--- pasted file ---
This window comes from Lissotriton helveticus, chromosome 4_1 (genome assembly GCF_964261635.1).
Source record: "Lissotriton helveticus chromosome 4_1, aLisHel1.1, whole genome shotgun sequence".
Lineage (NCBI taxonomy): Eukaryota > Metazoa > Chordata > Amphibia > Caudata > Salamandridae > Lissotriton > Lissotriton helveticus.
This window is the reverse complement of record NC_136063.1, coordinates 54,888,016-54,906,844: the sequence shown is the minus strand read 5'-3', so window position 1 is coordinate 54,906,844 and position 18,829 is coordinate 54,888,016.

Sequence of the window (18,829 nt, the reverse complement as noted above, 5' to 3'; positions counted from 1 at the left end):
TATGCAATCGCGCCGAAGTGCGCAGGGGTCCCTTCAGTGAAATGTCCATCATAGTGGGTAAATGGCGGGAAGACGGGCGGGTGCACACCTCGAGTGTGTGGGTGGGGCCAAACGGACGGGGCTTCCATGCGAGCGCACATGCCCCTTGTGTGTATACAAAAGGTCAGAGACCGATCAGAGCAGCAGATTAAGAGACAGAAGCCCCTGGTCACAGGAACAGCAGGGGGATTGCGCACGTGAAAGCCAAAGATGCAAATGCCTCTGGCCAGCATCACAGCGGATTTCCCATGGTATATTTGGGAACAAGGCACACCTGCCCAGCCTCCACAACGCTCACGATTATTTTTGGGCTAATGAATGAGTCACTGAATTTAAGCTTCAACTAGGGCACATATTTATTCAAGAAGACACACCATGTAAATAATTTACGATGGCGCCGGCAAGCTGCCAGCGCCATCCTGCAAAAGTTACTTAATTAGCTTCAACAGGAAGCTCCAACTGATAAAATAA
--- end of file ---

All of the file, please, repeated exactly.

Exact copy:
This window comes from Lissotriton helveticus, chromosome 4_1 (genome assembly GCF_964261635.1).
Source record: "Lissotriton helveticus chromosome 4_1, aLisHel1.1, whole genome shotgun sequence".
Lineage (NCBI taxonomy): Eukaryota > Metazoa > Chordata > Amphibia > Caudata > Salamandridae > Lissotriton > Lissotriton helveticus.
This window is the reverse complement of record NC_136063.1, coordinates 54,888,016-54,906,844: the sequence shown is the minus strand read 5'-3', so window position 1 is coordinate 54,906,844 and position 18,829 is coordinate 54,888,016.

Sequence of the window (18,829 nt, the reverse complement as noted above, 5' to 3'; positions counted from 1 at the left end):
TATGCAATCGCGCCGAAGTGCGCAGGGGTCCCTTCAGTGAAATGTCCATCATAGTGGGTAAATGGCGGGAAGACGGGCGGGTGCACACCTCGAGTGTGTGGGTGGGGCCAAACGGACGGGGCTTCCATGCGAGCGCACATGCCCCTTGTGTGTATACAAAAGGTCAGAGACCGATCAGAGCAGCAGATTAAGAGACAGAAGCCCCTGGTCACAGGAACAGCAGGGGGATTGCGCACGTGAAAGCCAAAGATGCAAATGCCTCTGGCCAGCATCACAGCGGATTTCCCATGGTATATTTGGGAACAAGGCACACCTGCCCAGCCTCCACAACGCTCACGATTATTTTTGGGCTAATGAATGAGTCACTGAATTTAAGCTTCAACTAGGGCACATATTTATTCAAGAAGACACACCATGTAAATAATTTACGATGGCGCCGGCAAGCTGCCAGCGCCATCCTGCAAAAGTTACTTAATTAGCTTCAACAGGAAGCTCCAACTGATAAAATAA